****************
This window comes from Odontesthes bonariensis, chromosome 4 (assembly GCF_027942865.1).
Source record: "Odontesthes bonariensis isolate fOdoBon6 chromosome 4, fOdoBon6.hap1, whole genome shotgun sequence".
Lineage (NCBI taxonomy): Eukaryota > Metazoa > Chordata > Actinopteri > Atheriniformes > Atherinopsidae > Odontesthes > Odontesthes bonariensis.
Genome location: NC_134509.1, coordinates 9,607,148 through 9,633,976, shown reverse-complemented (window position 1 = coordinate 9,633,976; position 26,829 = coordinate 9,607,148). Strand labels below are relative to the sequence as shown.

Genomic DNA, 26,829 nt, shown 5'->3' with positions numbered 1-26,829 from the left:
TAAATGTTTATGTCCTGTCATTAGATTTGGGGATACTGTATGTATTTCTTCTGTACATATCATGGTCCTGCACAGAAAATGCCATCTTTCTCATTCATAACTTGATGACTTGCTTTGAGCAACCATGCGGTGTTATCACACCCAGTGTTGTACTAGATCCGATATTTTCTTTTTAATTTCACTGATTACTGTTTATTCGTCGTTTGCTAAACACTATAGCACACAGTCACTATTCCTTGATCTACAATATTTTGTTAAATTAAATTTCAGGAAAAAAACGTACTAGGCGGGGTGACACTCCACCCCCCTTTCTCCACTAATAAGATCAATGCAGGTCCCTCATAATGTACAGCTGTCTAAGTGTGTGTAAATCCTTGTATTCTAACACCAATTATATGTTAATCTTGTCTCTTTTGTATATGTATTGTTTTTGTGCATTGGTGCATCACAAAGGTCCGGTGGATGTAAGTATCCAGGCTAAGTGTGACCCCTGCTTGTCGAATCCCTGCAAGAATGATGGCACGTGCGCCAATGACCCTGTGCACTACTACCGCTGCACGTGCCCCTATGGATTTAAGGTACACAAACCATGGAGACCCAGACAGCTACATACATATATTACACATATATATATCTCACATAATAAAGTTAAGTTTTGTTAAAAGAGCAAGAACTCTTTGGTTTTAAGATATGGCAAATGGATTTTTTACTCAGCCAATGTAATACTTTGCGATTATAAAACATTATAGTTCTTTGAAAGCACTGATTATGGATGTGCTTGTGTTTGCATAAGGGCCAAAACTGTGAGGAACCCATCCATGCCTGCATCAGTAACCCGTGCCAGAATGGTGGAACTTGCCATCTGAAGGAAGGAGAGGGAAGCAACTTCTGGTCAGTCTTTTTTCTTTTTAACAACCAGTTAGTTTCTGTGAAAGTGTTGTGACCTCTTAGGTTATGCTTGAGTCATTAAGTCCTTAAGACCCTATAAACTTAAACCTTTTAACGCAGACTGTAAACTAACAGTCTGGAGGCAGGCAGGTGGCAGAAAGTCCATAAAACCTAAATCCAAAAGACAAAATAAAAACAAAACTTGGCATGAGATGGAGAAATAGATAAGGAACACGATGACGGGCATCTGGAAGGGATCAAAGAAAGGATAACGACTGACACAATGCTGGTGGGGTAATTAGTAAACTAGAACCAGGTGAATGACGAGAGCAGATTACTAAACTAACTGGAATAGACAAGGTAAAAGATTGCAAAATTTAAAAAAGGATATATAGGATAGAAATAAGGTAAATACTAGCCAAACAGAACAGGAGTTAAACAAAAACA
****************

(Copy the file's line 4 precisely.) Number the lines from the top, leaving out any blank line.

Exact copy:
Genome location: NC_134509.1, coordinates 9,607,148 through 9,633,976, shown reverse-complemented (window position 1 = coordinate 9,633,976; position 26,829 = coordinate 9,607,148). Strand labels below are relative to the sequence as shown.